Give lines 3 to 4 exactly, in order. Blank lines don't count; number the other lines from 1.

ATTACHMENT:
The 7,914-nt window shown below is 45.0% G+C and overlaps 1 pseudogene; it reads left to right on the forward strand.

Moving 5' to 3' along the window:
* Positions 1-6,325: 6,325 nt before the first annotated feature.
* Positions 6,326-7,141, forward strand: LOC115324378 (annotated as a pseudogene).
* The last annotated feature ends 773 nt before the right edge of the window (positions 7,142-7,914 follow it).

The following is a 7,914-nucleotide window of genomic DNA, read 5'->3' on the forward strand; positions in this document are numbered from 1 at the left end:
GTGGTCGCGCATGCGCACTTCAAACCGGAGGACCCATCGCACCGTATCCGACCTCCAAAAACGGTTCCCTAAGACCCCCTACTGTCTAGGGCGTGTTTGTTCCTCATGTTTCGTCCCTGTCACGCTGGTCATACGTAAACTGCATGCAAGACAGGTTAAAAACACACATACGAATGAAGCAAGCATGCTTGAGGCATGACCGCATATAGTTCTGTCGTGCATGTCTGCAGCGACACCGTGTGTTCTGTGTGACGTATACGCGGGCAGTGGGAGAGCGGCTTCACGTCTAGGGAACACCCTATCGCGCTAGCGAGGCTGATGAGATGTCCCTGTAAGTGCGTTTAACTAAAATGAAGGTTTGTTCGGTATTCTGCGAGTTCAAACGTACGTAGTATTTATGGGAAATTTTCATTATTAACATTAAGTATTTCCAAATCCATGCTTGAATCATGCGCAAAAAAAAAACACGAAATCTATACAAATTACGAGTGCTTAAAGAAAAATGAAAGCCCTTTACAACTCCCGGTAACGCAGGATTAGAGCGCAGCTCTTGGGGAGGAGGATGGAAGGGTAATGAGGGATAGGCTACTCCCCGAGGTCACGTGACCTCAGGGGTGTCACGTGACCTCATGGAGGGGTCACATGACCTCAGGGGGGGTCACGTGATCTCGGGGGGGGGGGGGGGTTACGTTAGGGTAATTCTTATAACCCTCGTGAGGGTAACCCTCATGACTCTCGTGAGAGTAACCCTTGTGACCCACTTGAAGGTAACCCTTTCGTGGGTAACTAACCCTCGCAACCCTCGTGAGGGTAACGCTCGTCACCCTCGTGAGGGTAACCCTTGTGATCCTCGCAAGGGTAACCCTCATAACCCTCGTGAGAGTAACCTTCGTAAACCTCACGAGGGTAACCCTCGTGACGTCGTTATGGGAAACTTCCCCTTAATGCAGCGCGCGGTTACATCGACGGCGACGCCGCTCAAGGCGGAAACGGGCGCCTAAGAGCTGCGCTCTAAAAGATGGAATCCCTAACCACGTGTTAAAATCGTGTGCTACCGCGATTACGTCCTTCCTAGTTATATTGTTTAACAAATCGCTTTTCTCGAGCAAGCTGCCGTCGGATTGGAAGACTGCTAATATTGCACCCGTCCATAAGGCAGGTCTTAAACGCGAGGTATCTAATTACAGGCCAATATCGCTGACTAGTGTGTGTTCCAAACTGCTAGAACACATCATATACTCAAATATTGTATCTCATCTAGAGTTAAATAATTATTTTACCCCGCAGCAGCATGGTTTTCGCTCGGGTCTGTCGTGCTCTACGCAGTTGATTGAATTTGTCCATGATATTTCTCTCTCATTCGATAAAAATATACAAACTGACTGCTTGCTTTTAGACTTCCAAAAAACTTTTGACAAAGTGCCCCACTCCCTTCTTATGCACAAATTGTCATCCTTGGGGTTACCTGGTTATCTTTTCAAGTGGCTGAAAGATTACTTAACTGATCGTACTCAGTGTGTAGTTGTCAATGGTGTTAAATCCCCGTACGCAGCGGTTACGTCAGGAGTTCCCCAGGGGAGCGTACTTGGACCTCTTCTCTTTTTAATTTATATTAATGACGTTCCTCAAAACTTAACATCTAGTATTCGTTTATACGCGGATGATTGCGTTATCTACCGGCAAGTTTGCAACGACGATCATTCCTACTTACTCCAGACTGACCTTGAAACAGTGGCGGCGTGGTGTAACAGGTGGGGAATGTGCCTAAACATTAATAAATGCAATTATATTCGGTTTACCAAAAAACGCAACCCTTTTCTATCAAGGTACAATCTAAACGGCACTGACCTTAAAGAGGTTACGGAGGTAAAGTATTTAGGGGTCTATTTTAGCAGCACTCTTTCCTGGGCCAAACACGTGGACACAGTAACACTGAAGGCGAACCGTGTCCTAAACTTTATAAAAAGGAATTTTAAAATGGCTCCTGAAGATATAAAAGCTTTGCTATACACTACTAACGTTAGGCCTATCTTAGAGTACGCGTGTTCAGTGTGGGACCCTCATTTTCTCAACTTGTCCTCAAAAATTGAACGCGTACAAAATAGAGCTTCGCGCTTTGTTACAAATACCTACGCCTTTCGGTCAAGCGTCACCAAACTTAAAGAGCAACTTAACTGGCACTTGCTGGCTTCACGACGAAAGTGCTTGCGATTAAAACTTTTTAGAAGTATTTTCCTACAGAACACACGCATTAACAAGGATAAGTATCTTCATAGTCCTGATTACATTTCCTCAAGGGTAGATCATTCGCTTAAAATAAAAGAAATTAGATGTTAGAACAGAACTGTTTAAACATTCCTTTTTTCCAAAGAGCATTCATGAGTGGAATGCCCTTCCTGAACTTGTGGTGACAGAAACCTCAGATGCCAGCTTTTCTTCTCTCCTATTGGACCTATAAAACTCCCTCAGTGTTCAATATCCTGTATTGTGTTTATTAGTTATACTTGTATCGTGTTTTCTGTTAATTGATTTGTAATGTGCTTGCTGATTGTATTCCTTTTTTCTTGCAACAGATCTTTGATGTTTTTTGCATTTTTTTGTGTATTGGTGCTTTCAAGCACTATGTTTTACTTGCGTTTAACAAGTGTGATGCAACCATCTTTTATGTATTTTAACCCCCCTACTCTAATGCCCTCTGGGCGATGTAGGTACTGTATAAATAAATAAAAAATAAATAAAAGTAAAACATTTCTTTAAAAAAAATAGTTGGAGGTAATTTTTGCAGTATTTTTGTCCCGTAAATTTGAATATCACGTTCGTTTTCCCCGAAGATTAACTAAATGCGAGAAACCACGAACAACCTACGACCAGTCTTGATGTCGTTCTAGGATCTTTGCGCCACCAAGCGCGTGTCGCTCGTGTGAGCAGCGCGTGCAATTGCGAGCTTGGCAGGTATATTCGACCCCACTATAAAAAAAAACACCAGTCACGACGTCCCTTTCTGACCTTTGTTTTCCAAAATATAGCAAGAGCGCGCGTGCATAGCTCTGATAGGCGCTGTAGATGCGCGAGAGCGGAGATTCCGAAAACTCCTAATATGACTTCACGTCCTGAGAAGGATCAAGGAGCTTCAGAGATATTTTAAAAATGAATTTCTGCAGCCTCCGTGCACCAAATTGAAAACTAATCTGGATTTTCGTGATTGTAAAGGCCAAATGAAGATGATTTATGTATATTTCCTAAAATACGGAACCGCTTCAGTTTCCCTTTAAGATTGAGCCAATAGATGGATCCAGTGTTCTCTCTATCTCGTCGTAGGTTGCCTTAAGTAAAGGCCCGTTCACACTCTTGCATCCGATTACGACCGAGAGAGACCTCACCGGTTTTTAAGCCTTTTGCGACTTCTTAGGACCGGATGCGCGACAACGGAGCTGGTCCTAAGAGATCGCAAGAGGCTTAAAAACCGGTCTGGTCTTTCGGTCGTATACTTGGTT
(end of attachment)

* Positions 1-6,325: 6,325 nt before the first annotated feature.
* Positions 6,326-7,141, forward strand: LOC115324378 (annotated as a pseudogene).